It was for health professionals to consider the patient pathway following an Out of Hospital Cardiac Arrest and highlight any weaknesses in the Chain of Survival.
Graham said: “It was really useful for the CADEY Committee to hear from experts who could explain what happens from the moment of sudden cardiac arrest through to rehabilitation.”
“The main findings from the meeting are that much more needs to be done to train the public, from school children through to the elderly, in how to perform CPR, that the provision of public access defibrillators on every street corner is a vital link in the chain of survival, and that we need more focus on rehabilitation as only about 50% of patients take it up. The good news is that if a patient can be kept alive until the ambulance arrives then the paramedics and hospital doctors can do incredible things.”
“Never do nothing if you witness someone having a Sudden Cardiac Arrest. Shockingly, in only about 30% of cardiac arrests does a bystander or witness commence CPR. If someone collapses and doesn’t appear to be breathing, then their heart has stopped working and they are having a cardiac arrest. Call 999 to get the ambulance on the way and find out where your nearest public access defibrillator is. Then start CPR. Lock your fingers together, knuckles up, then push down about two inches. Push hard and fast about two times a second. Don’t worry about hurting someone – just concentrate on saving a life. And if you have someone with you send them for the defibrillator. Every second counts, which is why it’s so important that CADEY is working towards a defib in every community.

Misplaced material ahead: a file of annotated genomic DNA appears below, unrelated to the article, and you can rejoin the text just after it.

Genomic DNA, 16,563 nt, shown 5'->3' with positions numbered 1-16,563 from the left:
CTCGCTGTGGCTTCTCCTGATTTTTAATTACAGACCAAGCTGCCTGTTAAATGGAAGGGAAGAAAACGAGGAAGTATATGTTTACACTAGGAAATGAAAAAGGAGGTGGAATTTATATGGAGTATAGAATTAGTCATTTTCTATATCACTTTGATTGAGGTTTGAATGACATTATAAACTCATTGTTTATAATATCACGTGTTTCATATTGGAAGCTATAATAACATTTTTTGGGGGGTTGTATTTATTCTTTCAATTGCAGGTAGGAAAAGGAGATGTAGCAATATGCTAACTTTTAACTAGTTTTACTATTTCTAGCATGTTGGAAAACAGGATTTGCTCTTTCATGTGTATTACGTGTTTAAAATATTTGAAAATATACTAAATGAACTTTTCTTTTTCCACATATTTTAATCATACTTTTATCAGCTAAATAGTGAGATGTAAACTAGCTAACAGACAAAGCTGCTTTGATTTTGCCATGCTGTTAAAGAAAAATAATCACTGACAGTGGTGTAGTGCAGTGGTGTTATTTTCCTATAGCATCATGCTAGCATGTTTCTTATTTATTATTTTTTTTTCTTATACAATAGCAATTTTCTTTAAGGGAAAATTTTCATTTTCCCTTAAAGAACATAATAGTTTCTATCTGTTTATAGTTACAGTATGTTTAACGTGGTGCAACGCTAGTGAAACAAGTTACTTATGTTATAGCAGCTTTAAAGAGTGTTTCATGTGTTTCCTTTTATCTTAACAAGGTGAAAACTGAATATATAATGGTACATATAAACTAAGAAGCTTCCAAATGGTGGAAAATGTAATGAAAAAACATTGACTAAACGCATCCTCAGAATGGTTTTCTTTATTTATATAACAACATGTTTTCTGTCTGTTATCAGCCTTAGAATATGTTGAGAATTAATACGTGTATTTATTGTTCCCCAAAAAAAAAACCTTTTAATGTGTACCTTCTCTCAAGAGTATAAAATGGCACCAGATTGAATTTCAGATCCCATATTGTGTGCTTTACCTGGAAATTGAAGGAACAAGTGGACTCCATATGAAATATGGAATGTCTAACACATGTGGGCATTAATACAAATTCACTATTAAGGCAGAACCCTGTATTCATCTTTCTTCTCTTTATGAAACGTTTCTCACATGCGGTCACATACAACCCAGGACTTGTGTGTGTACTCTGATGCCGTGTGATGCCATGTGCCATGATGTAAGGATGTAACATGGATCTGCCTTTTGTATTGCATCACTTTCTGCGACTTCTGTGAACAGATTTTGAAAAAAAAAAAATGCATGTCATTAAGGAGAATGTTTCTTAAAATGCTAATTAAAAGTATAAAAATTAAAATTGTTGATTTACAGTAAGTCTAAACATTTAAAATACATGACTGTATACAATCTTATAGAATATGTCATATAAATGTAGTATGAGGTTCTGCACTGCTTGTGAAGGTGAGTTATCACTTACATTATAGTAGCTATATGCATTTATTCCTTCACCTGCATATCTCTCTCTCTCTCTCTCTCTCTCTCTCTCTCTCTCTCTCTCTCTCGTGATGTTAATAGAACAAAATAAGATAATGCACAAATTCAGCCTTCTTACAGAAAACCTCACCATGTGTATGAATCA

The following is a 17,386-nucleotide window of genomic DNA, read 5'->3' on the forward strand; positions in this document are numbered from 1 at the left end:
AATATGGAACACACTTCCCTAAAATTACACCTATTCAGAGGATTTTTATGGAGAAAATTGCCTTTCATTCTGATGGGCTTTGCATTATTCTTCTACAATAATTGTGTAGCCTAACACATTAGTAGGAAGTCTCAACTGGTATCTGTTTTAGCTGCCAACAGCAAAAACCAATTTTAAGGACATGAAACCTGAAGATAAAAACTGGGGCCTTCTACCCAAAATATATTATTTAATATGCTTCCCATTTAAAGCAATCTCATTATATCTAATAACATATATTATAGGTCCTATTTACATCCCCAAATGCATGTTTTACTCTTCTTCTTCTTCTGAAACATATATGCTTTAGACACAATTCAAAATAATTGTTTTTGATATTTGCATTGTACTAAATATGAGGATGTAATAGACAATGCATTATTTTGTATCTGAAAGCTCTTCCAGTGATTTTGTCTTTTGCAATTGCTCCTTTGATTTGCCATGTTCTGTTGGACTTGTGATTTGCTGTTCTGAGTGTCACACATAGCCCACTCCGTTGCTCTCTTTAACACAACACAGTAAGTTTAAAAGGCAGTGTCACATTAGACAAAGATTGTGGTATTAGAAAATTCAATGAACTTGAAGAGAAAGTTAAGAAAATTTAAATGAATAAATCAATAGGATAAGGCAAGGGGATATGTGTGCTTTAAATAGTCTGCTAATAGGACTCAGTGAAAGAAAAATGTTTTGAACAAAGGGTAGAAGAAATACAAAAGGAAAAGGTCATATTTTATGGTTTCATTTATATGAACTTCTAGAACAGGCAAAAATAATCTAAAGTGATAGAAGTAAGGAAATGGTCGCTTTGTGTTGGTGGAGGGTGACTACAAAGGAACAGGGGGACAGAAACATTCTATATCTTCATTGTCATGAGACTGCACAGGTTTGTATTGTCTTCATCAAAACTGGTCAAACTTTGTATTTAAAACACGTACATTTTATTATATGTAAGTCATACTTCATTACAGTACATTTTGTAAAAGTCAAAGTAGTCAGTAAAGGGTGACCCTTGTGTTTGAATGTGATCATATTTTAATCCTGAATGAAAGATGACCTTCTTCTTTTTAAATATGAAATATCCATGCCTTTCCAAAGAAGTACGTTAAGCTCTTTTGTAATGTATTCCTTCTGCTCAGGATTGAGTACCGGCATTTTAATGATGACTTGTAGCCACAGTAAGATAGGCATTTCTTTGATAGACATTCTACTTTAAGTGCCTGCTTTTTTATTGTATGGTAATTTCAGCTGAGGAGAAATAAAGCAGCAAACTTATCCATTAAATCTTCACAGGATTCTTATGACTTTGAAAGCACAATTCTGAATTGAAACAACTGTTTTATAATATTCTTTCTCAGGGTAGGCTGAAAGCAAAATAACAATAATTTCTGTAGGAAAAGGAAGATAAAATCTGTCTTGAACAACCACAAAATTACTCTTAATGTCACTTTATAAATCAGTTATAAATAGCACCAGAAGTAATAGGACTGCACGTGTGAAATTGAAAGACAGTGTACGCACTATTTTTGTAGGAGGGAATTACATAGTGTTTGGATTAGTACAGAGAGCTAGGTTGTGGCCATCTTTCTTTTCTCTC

“The CADEY Committee are inspired by what they learned from the health experts at the meeting and are committed to working harder than ever to improve outcomes for people who suffer cardiac arrests in Beverley and Holderness and, ultimately, the whole country.”
Sara Askew, Head of Survival at British Heart Foundation said: “Survival rates from out-of-hospital cardiac arrests in the UK are shockingly low, with less than one in ten people surviving. A cardiac arrest is the ultimate medical emergency and with every minute that passes without CPR and defibrillation, a person’s chance of survival decreases by around 10 per cent. A person’s chances of surviving are greatly increased, however, if somebody performs CPR on them. That is why it is so crucial that everybody knows this lifesaving skill.
“Similarly, easily accessible defibrillators provide cardiac arrest patients with a vital lifeline until the ambulance service arrives, and that’s why it’s incredibly important to ensure that any existing or new defibrillators are registered with your local ambulance service to help improve survival.”
Nick Middleton, Head of Community Development at the SMILE Foundation, and a CADEY campaign committee member commented: “Improving survival rate of a cardiac arrest is literally in the hands of the community. The CADEY event highlighted many ways we can work in partnership and give individuals the resources and confidence to deliver immediate CPR. The SMILE Foundation is proud to be working with CADEY and Graham on this vital issue and it was really helpful to get together with so many experts and exchange ideas on how to improve survival rates.”
Alex Cale, Consultant Cardiac Surgeon at Hull University Teaching Hospitals NHS Trust said:
“If we can get patients into the hospital with a pulse following a Sudden Cardiac Arrest, then we can work wonders. But it’s getting them to the hospital alive using the Chain of Survival which is the vitally important first steps. I’m delighted that Graham convened this high-level meeting which highlighted the need for witnesses to Sudden Cardiac Arrests to start CPR immediately. You can’t use a defibrillator on a distended heart which is where CPR comes in. Immediate CPR, followed by defibrillation is what is required, and I want to get that message across. The bald fact is that Out of Hospital Cardiac Arrest survival rates have not progressed for years because people are afraid of CPR. I fully support the CADEY Committee’s commitment to changing perceptions so that everyone, from primary school children to the elderly feel confident about doing CPR and saving lives.”
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